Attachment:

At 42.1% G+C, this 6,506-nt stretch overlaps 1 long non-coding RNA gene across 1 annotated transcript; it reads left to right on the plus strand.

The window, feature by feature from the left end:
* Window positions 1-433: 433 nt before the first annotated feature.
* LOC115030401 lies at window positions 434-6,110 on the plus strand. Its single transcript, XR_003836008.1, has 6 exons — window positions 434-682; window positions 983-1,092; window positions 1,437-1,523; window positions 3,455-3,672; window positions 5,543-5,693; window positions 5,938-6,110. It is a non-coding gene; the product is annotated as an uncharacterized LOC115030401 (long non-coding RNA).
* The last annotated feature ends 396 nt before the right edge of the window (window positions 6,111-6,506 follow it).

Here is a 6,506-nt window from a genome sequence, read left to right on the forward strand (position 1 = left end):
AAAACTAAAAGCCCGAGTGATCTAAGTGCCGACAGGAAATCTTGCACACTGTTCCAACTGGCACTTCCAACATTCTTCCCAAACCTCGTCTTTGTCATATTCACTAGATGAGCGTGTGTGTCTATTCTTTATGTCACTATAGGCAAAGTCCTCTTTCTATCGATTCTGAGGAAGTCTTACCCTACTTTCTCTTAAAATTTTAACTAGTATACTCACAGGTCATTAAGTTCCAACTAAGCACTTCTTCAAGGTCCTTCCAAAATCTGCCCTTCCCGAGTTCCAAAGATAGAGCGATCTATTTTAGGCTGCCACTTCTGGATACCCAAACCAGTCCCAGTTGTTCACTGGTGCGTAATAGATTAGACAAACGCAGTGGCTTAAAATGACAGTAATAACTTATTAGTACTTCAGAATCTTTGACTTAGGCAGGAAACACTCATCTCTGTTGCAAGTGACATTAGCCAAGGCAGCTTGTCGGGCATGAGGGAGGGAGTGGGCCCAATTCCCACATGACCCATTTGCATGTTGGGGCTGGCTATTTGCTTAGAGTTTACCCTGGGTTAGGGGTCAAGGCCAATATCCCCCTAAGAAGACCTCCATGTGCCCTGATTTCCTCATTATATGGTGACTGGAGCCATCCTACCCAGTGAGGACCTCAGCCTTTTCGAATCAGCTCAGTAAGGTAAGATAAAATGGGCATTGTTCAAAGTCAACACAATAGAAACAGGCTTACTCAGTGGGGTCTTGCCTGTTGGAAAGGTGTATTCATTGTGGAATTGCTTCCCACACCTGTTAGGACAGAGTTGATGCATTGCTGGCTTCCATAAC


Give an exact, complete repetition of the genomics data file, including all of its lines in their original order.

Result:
At 42.1% G+C, this 6,506-nt stretch overlaps 1 long non-coding RNA gene across 1 annotated transcript; it reads left to right on the plus strand.

The window, feature by feature from the left end:
* Window positions 1-433: 433 nt before the first annotated feature.
* LOC115030401 lies at window positions 434-6,110 on the plus strand. Its single transcript, XR_003836008.1, has 6 exons — window positions 434-682; window positions 983-1,092; window positions 1,437-1,523; window positions 3,455-3,672; window positions 5,543-5,693; window positions 5,938-6,110. It is a non-coding gene; the product is annotated as an uncharacterized LOC115030401 (long non-coding RNA).
* The last annotated feature ends 396 nt before the right edge of the window (window positions 6,111-6,506 follow it).

Here is a 6,506-nt window from a genome sequence, read left to right on the forward strand (position 1 = left end):
AAAACTAAAAGCCCGAGTGATCTAAGTGCCGACAGGAAATCTTGCACACTGTTCCAACTGGCACTTCCAACATTCTTCCCAAACCTCGTCTTTGTCATATTCACTAGATGAGCGTGTGTGTCTATTCTTTATGTCACTATAGGCAAAGTCCTCTTTCTATCGATTCTGAGGAAGTCTTACCCTACTTTCTCTTAAAATTTTAACTAGTATACTCACAGGTCATTAAGTTCCAACTAAGCACTTCTTCAAGGTCCTTCCAAAATCTGCCCTTCCCGAGTTCCAAAGATAGAGCGATCTATTTTAGGCTGCCACTTCTGGATACCCAAACCAGTCCCAGTTGTTCACTGGTGCGTAATAGATTAGACAAACGCAGTGGCTTAAAATGACAGTAATAACTTATTAGTACTTCAGAATCTTTGACTTAGGCAGGAAACACTCATCTCTGTTGCAAGTGACATTAGCCAAGGCAGCTTGTCGGGCATGAGGGAGGGAGTGGGCCCAATTCCCACATGACCCATTTGCATGTTGGGGCTGGCTATTTGCTTAGAGTTTACCCTGGGTTAGGGGTCAAGGCCAATATCCCCCTAAGAAGACCTCCATGTGCCCTGATTTCCTCATTATATGGTGACTGGAGCCATCCTACCCAGTGAGGACCTCAGCCTTTTCGAATCAGCTCAGTAAGGTAAGATAAAATGGGCATTGTTCAAAGTCAACACAATAGAAACAGGCTTACTCAGTGGGGTCTTGCCTGTTGGAAAGGTGTATTCATTGTGGAATTGCTTCCCACACCTGTTAGGACAGAGTTGATGCATTGCTGGCTTCCATAAC